Reading comprehension help for students with autism may requires a few strategies that YOU the parent or teacher can easily do at home or in the classroom. Studies consistently show that children who are encouraged to use visual imagery have improved performance on tests of comprehension and recall of materials. For many children with autism, this skill of using mental imagery in text is an extremely challenging task. Nevertheless, this method can be taught and mastered.
Reading Comprehension help for students with autism involves VISUALIZATION. This is one of the most effective ways to help improve reading comprehension in a child with autism. How do you teach this? Well …. try to encourage the child to form mental pictures of the events described in the stories read.
An autistic child struggling with reading comprehension will benefit from a teaching method geared to make sure that he understands and thinks about word meaning as he reads and that provides a specific scheme for visualizing. For example, a teacher might stop a student after reading a few lines and encourage the student to form a mental picture with a question such as “what do you think that looked like?” This allows the student to build imagery directly related to the concepts conveyed in the reading and at the same time to continue to focus on the printed symbols on the page.
- Use prior knowledge and pre-reading strategies. “Look at the title. Think about what the story might be about.”
- For stories, the student can visualize what is happening at the beginning, middle, and end of the story. “Read or listen to the first few sentences. Remember to get a picture in your head for each sentence. Do not continue until you get a moving picture in your head, kind of like a movie.”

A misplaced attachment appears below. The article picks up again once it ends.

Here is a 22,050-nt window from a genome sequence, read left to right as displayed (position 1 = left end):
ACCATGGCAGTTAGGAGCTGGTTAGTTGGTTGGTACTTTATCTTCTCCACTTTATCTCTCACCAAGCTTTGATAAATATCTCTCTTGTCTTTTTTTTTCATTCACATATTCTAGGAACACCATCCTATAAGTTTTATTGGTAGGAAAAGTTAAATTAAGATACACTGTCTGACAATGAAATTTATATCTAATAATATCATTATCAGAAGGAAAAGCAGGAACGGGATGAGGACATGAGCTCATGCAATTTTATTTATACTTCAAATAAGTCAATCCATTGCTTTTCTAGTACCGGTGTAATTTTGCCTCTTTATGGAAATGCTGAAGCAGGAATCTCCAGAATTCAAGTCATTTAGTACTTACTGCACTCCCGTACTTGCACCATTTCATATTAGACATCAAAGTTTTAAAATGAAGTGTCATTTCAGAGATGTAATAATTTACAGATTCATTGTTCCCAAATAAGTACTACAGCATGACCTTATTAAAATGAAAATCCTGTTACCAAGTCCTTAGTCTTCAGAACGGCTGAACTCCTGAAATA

- For informational text, student can think about key words and visualize the content they are learning. “Read or listen to this paragraph. Remember to get a picture for each sentence. Ask me if you do not understand a word.”
- Students should be asked to explain their images. “Can you describe what you see as you are reading.”
- Students should compare the picture in their minds with what they are reading. “Tell me as much information as you can remember.””
Integrating the child’s own artwork with story reading, such as having the child draw a map or diagram of events, or represent the story in cartoon form, is also useful. They can also read an entire passage and then create an illustration that represents the main idea of the paragraph. To help the child decide which ideas are most important, provide them with some guidelines: “If this story were to be made into a movie, which scenes absolutely must be included for the story to make sense. Which scenes would be funny, sad, etc.”?
Reading Comprehension help for students with autism involves your help and guidance in teaching visualization strategies. Good Luck – and let us know how they worked!
Karina Richland, M.A. is the Founder of PRIDE Learning Centers, located in Los Angeles and Orange County. Ms. Richland is a reading and learning disability specialist and speaks frequently to parents, teachers, and professionals on learning differences. You can reach her by email at firstname.lastname@example.org or visit the PRIDE Learning Center website at: www.pridelearningcenter.com